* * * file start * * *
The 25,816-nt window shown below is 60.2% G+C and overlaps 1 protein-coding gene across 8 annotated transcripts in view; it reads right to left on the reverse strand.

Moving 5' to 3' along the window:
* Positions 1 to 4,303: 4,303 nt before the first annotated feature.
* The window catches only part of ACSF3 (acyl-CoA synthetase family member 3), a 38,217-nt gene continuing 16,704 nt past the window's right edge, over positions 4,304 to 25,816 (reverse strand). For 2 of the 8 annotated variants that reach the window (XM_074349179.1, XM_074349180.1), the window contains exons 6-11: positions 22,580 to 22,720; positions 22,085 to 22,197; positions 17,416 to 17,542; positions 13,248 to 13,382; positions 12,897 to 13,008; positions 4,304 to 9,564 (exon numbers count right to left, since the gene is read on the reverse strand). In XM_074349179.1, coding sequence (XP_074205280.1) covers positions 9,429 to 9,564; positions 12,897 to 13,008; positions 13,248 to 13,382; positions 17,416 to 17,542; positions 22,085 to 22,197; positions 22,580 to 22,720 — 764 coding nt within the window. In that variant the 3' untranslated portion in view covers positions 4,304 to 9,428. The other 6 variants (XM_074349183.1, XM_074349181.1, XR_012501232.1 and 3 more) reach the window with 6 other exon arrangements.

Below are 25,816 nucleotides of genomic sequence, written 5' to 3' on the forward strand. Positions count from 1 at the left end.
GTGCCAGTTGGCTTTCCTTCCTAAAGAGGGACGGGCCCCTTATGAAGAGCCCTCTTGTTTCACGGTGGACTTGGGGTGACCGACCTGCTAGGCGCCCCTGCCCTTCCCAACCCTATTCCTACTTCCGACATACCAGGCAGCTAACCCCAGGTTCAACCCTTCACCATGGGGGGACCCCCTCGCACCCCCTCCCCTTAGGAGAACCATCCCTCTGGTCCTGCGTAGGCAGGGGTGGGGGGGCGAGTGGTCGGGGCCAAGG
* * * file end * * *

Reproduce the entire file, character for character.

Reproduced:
The 25,816-nt window shown below is 60.2% G+C and overlaps 1 protein-coding gene across 8 annotated transcripts in view; it reads right to left on the reverse strand.

Moving 5' to 3' along the window:
* Positions 1 to 4,303: 4,303 nt before the first annotated feature.
* The window catches only part of ACSF3 (acyl-CoA synthetase family member 3), a 38,217-nt gene continuing 16,704 nt past the window's right edge, over positions 4,304 to 25,816 (reverse strand). For 2 of the 8 annotated variants that reach the window (XM_074349179.1, XM_074349180.1), the window contains exons 6-11: positions 22,580 to 22,720; positions 22,085 to 22,197; positions 17,416 to 17,542; positions 13,248 to 13,382; positions 12,897 to 13,008; positions 4,304 to 9,564 (exon numbers count right to left, since the gene is read on the reverse strand). In XM_074349179.1, coding sequence (XP_074205280.1) covers positions 9,429 to 9,564; positions 12,897 to 13,008; positions 13,248 to 13,382; positions 17,416 to 17,542; positions 22,085 to 22,197; positions 22,580 to 22,720 — 764 coding nt within the window. In that variant the 3' untranslated portion in view covers positions 4,304 to 9,428. The other 6 variants (XM_074349183.1, XM_074349181.1, XR_012501232.1 and 3 more) reach the window with 6 other exon arrangements.

Below are 25,816 nucleotides of genomic sequence, written 5' to 3' on the forward strand. Positions count from 1 at the left end.
GTGCCAGTTGGCTTTCCTTCCTAAAGAGGGACGGGCCCCTTATGAAGAGCCCTCTTGTTTCACGGTGGACTTGGGGTGACCGACCTGCTAGGCGCCCCTGCCCTTCCCAACCCTATTCCTACTTCCGACATACCAGGCAGCTAACCCCAGGTTCAACCCTTCACCATGGGGGGACCCCCTCGCACCCCCTCCCCTTAGGAGAACCATCCCTCTGGTCCTGCGTAGGCAGGGGTGGGGGGGCGAGTGGTCGGGGCCAAGG